« Hundreds marched in Mexico City on Monday took part in a march to honour the victims of the 1968 Tlatelolco massacre, during which military and police forces are believed to have caused the deaths of numerous student protesters.
The footage shows people holding signs and flags while some protesters with masks are painting on the walls and throwing Molotov cocktails at the National Palace in Zocalo Square
“On October 2 they said that 40 people had died and it is not true. I had to run from the Chihuahua building to the bridge and get into a building. And it wasn’t 40, it was hundreds of people who were killed here,” said Jimenez Lopez, a survivor of the Tlateloco massacre.
Aurora Perez Rodriguez, a survivor of the Tlatelolco Massacre, recalled the haunting memory of fleeing while hearing the thunderous footsteps of soldiers approaching. She emphasised the profound sadness associated with those memories, as they were unarmed and defenceless against armed forces while passionately fighting for their ideals.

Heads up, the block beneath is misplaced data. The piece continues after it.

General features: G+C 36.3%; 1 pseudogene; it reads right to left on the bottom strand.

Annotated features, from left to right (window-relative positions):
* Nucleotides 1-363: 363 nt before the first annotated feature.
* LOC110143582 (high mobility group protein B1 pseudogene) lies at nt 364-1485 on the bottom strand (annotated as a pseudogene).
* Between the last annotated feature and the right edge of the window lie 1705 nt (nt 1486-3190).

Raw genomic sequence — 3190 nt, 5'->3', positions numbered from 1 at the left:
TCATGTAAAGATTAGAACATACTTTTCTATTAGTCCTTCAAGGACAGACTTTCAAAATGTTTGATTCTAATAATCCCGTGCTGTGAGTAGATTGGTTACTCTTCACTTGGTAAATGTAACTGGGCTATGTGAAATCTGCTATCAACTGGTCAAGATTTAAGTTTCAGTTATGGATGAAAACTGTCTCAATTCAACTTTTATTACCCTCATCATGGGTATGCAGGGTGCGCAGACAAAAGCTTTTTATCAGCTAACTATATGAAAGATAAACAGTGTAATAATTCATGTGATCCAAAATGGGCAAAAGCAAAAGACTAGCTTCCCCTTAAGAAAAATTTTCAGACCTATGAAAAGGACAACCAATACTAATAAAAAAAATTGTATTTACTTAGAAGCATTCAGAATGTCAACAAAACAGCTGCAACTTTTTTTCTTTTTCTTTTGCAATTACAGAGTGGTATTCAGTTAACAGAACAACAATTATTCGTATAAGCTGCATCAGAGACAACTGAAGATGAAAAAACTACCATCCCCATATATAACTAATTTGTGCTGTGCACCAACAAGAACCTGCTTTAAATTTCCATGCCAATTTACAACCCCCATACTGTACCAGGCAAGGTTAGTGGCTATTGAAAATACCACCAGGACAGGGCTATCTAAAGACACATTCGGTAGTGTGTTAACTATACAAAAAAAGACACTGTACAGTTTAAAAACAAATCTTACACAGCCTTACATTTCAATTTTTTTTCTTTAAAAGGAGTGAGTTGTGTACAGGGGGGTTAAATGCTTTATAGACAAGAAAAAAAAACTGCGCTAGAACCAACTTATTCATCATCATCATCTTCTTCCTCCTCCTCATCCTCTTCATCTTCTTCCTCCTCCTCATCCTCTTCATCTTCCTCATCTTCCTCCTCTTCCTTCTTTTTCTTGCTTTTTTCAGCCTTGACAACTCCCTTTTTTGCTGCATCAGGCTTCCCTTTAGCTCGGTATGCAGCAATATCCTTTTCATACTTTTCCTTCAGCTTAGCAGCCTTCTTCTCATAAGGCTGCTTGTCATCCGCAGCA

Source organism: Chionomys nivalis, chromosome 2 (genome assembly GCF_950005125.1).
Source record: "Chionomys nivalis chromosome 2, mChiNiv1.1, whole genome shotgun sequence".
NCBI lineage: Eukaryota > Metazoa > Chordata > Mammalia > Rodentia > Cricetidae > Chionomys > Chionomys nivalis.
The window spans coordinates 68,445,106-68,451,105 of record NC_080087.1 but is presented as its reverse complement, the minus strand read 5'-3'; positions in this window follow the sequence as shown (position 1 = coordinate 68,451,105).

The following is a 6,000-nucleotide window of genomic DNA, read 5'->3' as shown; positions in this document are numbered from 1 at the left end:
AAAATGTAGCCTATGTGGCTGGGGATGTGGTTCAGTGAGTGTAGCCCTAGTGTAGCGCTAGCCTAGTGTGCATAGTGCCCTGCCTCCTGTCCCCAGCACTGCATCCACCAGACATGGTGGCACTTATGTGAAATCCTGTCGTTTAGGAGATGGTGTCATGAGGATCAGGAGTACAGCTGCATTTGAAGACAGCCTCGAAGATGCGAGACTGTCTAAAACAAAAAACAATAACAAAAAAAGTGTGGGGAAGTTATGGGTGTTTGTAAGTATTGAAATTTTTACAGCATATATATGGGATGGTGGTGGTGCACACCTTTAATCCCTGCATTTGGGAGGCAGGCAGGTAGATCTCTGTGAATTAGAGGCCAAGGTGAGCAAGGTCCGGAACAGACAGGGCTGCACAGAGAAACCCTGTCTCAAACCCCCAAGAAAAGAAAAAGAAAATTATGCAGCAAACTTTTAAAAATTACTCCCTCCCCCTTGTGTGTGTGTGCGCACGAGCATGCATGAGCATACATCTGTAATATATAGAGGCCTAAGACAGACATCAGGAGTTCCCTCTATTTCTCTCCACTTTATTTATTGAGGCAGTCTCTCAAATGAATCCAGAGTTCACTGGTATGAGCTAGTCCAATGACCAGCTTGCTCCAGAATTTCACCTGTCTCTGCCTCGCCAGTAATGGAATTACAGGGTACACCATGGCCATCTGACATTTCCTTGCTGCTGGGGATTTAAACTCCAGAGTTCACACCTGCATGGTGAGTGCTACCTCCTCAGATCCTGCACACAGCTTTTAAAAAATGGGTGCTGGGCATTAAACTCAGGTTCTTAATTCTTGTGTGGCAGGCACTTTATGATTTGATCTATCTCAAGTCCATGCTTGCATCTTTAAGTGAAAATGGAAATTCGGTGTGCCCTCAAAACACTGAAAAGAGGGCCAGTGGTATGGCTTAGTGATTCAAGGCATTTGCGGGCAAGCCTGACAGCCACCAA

« Unfortunately, great depression and sadness always come from seeing how our comrades fell through the bullets of the army and the government itself, which did not this massacre, » said Miguel Vazquez, a former student activist in 1968.
The Tlatelolco massacre occurred on October 2, 1968, when approximately 10,000 students and demonstrators gathered to voice their opposition to government actions and listen to speeches. The event attracted numerous onlookers, some of whom were inadvertently caught in the gunfire when military forces opened fire on the protest. »